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Arts cuts and "ordinary people"

This Magazine Staff

The YouTube Video above, an English-subtitled version of a French Quebec-made video about cuts to arts funding by the federal government, is closing on 100,000 views, and the original has been viewed more than 400,000 times.
The unlikely trajectory of arts and culture as a wedge election issue is worth examining. Since the $45 million cuts in arts and culture funding were first announced, arts and culture groups have been organzing, talking amongst themselves, and hunkering down for a long fight with the Conservative government that has made it clear that cultural spending is not a priority. But despite anger among artists and some cultural workers, the cuts seemed to have little resonance with most voters.
Popular French musician Michel Rivard’s video above has put the cuts on the electoral agenda in Quebec, where “culture” is an even more loaded term than in Anglophone Canada, wrapped up as it is with Quebecois identity and notions of a “distinct society.” Stephen Harper, up until yesterday, had been doing an impressive job of ignoring the whole thing: there was nothing to be gained on Conservative stumps by talking about the arts.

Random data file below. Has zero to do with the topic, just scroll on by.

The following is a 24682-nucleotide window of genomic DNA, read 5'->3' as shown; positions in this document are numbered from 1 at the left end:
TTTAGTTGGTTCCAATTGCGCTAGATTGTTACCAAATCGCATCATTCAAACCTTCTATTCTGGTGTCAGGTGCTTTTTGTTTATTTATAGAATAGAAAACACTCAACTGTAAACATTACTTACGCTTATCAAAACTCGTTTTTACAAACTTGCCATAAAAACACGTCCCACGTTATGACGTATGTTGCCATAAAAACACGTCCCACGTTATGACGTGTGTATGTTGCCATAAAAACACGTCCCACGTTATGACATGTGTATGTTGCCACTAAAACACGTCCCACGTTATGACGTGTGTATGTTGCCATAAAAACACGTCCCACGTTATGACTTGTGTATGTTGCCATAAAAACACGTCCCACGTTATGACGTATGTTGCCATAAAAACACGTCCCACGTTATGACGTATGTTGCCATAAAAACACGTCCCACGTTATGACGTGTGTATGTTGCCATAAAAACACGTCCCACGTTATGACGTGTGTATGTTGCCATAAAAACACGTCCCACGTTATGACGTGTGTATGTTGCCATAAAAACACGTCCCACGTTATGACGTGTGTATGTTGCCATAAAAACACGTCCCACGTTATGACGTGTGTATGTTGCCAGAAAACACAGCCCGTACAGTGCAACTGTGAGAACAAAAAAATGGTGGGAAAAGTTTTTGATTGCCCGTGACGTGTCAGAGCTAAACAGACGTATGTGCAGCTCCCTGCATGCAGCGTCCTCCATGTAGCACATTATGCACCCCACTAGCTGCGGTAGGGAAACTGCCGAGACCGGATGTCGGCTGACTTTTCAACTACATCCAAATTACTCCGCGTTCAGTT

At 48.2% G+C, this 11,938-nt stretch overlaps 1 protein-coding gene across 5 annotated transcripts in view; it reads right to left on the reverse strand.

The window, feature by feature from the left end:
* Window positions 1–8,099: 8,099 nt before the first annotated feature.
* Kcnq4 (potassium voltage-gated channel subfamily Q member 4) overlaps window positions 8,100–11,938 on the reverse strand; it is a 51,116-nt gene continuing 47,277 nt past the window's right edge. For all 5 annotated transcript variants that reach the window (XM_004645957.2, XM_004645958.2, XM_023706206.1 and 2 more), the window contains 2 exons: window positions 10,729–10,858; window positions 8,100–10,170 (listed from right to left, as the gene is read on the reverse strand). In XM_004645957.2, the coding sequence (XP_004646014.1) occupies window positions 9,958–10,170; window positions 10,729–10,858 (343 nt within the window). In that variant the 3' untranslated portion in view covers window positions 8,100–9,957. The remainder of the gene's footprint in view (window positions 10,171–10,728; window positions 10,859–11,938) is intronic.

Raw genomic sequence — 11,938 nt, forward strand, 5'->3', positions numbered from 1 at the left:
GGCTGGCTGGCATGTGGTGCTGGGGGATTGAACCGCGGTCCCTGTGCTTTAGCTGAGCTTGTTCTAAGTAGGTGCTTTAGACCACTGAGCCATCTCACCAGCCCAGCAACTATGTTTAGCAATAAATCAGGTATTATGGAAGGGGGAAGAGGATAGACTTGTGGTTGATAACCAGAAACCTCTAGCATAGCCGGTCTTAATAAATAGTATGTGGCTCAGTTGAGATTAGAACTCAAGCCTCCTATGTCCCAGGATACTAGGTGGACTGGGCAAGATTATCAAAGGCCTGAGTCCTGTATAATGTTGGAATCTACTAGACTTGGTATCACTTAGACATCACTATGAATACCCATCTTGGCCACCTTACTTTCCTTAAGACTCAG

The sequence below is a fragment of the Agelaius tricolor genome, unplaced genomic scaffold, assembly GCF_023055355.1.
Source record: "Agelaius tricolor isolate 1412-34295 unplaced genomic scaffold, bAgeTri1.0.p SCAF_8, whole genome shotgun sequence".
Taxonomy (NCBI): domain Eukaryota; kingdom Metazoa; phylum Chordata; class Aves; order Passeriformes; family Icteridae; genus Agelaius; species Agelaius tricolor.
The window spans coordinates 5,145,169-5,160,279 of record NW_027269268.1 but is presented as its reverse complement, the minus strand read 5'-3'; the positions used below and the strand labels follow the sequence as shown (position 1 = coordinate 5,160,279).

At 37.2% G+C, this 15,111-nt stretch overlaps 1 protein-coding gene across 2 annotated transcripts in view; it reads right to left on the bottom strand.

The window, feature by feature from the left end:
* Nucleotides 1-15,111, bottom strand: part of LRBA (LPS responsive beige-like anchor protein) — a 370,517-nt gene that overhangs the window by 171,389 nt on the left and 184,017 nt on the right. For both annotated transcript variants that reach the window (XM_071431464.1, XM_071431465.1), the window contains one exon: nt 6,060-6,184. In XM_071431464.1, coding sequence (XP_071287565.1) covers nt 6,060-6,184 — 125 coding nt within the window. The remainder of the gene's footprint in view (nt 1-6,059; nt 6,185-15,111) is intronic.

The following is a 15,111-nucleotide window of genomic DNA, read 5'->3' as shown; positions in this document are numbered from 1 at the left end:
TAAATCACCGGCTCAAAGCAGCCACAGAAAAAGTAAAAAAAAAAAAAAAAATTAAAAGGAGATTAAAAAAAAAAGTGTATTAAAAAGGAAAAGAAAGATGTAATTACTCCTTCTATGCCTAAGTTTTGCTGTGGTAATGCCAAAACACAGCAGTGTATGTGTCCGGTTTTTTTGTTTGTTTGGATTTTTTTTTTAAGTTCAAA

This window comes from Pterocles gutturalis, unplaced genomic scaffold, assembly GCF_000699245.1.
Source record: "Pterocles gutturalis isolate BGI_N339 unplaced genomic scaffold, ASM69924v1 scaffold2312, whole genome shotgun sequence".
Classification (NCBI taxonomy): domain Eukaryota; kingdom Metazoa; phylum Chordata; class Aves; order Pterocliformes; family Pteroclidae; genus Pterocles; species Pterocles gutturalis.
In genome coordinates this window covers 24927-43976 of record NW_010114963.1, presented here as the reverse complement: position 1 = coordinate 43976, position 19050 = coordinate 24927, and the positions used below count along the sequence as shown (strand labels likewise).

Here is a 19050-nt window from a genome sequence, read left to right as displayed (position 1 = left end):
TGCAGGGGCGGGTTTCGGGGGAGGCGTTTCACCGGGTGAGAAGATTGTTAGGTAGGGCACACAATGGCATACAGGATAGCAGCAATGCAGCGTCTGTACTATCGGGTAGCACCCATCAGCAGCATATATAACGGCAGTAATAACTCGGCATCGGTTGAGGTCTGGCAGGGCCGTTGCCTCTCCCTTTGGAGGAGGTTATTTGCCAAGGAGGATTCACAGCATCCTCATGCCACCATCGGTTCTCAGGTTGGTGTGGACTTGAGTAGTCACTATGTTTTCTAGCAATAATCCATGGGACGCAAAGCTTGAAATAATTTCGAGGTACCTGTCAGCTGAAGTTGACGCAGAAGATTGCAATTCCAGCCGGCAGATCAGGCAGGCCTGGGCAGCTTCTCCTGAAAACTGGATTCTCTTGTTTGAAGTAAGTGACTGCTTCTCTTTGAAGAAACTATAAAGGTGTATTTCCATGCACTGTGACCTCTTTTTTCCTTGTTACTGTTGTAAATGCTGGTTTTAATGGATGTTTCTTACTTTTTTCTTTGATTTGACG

For some reason, that changed yesterday. At his campaign stop in Saskatoon, Harper said that “ordinary people” weren’t interested in arts and culture funding, and that artists at “a rich gala all subsidized by taxpayers claiming their subsidies aren’t high enough” were off-putting to Mr. and Mrs. Ordinary Canadian. The content of his remarks isn’t too surprising — it’s a pretty standard wedge-issue talking point that the U.S. Republican party perfected, and their Canadian admirers have increasingly adopted — but it puts the issue on the table, and the reaction has been swift and fierce.
The Conservatives have more to lose than to gain by bringing up this issue. The people who agree with the PM’s remarks were already going to vote for him. Many more people see the cuts to arts and culture as emblematic of everything that is appalling, small-minded, and economically backward about conservative (and Conservative) ideology. So my question is this: why did the Prime Minister choose to bring this issue up now, and what does the Conservative party hope to gain?

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